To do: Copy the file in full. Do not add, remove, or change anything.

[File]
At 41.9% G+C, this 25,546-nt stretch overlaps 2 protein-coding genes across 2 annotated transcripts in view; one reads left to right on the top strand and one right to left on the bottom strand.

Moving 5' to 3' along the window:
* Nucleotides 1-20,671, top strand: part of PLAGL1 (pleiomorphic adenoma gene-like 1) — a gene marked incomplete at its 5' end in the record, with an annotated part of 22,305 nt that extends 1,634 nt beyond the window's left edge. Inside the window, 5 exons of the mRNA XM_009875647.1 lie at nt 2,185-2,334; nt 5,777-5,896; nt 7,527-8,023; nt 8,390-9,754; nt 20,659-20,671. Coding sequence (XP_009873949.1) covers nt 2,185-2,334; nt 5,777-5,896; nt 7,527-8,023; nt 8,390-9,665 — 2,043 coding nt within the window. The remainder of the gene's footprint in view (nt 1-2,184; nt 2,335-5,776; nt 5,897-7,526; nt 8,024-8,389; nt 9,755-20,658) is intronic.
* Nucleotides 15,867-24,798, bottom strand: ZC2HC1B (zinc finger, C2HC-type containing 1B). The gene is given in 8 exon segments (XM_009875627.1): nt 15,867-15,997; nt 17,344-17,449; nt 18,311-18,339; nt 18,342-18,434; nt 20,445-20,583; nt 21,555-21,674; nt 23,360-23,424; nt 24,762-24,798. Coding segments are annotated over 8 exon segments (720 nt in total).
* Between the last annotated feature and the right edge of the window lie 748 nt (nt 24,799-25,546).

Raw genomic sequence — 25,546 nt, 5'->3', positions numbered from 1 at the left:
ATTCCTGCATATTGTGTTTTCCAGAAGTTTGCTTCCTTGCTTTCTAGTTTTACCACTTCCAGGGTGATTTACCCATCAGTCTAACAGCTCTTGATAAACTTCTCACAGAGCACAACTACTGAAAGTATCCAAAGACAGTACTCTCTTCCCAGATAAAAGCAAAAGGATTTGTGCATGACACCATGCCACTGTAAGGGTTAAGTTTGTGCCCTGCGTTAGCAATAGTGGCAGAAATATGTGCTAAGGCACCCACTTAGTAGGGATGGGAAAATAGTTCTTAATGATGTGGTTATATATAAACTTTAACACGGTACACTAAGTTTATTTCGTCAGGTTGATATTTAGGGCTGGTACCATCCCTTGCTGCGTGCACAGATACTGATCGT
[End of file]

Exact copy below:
At 41.9% G+C, this 25,546-nt stretch overlaps 2 protein-coding genes across 2 annotated transcripts in view; one reads left to right on the top strand and one right to left on the bottom strand.

Moving 5' to 3' along the window:
* Nucleotides 1-20,671, top strand: part of PLAGL1 (pleiomorphic adenoma gene-like 1) — a gene marked incomplete at its 5' end in the record, with an annotated part of 22,305 nt that extends 1,634 nt beyond the window's left edge. Inside the window, 5 exons of the mRNA XM_009875647.1 lie at nt 2,185-2,334; nt 5,777-5,896; nt 7,527-8,023; nt 8,390-9,754; nt 20,659-20,671. Coding sequence (XP_009873949.1) covers nt 2,185-2,334; nt 5,777-5,896; nt 7,527-8,023; nt 8,390-9,665 — 2,043 coding nt within the window. The remainder of the gene's footprint in view (nt 1-2,184; nt 2,335-5,776; nt 5,897-7,526; nt 8,024-8,389; nt 9,755-20,658) is intronic.
* Nucleotides 15,867-24,798, bottom strand: ZC2HC1B (zinc finger, C2HC-type containing 1B). The gene is given in 8 exon segments (XM_009875627.1): nt 15,867-15,997; nt 17,344-17,449; nt 18,311-18,339; nt 18,342-18,434; nt 20,445-20,583; nt 21,555-21,674; nt 23,360-23,424; nt 24,762-24,798. Coding segments are annotated over 8 exon segments (720 nt in total).
* Between the last annotated feature and the right edge of the window lie 748 nt (nt 24,799-25,546).

Raw genomic sequence — 25,546 nt, 5'->3', positions numbered from 1 at the left:
ATTCCTGCATATTGTGTTTTCCAGAAGTTTGCTTCCTTGCTTTCTAGTTTTACCACTTCCAGGGTGATTTACCCATCAGTCTAACAGCTCTTGATAAACTTCTCACAGAGCACAACTACTGAAAGTATCCAAAGACAGTACTCTCTTCCCAGATAAAAGCAAAAGGATTTGTGCATGACACCATGCCACTGTAAGGGTTAAGTTTGTGCCCTGCGTTAGCAATAGTGGCAGAAATATGTGCTAAGGCACCCACTTAGTAGGGATGGGAAAATAGTTCTTAATGATGTGGTTATATATAAACTTTAACACGGTACACTAAGTTTATTTCGTCAGGTTGATATTTAGGGCTGGTACCATCCCTTGCTGCGTGCACAGATACTGATCGT